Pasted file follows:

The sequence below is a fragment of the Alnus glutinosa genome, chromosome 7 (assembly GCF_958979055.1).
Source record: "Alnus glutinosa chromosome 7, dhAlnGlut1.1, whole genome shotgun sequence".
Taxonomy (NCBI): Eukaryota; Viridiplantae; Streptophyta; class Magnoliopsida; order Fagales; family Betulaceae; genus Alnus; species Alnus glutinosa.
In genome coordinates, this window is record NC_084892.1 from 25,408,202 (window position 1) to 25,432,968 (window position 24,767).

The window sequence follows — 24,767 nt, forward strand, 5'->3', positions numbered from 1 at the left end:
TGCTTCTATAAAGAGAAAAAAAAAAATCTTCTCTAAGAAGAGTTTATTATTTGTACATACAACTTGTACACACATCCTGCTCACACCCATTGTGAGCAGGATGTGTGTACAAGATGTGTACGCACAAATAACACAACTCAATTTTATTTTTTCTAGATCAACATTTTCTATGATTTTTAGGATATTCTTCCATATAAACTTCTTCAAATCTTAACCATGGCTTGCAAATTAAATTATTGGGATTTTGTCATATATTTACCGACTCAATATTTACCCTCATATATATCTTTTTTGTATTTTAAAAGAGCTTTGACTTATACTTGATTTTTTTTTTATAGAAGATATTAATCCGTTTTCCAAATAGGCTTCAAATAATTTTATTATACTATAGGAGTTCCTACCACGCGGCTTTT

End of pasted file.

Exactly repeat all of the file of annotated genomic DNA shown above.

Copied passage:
The sequence below is a fragment of the Alnus glutinosa genome, chromosome 7 (assembly GCF_958979055.1).
Source record: "Alnus glutinosa chromosome 7, dhAlnGlut1.1, whole genome shotgun sequence".
Taxonomy (NCBI): Eukaryota; Viridiplantae; Streptophyta; class Magnoliopsida; order Fagales; family Betulaceae; genus Alnus; species Alnus glutinosa.
In genome coordinates, this window is record NC_084892.1 from 25,408,202 (window position 1) to 25,432,968 (window position 24,767).

The window sequence follows — 24,767 nt, forward strand, 5'->3', positions numbered from 1 at the left end:
TGCTTCTATAAAGAGAAAAAAAAAAATCTTCTCTAAGAAGAGTTTATTATTTGTACATACAACTTGTACACACATCCTGCTCACACCCATTGTGAGCAGGATGTGTGTACAAGATGTGTACGCACAAATAACACAACTCAATTTTATTTTTTCTAGATCAACATTTTCTATGATTTTTAGGATATTCTTCCATATAAACTTCTTCAAATCTTAACCATGGCTTGCAAATTAAATTATTGGGATTTTGTCATATATTTACCGACTCAATATTTACCCTCATATATATCTTTTTTGTATTTTAAAAGAGCTTTGACTTATACTTGATTTTTTTTTTATAGAAGATATTAATCCGTTTTCCAAATAGGCTTCAAATAATTTTATTATACTATAGGAGTTCCTACCACGCGGCTTTT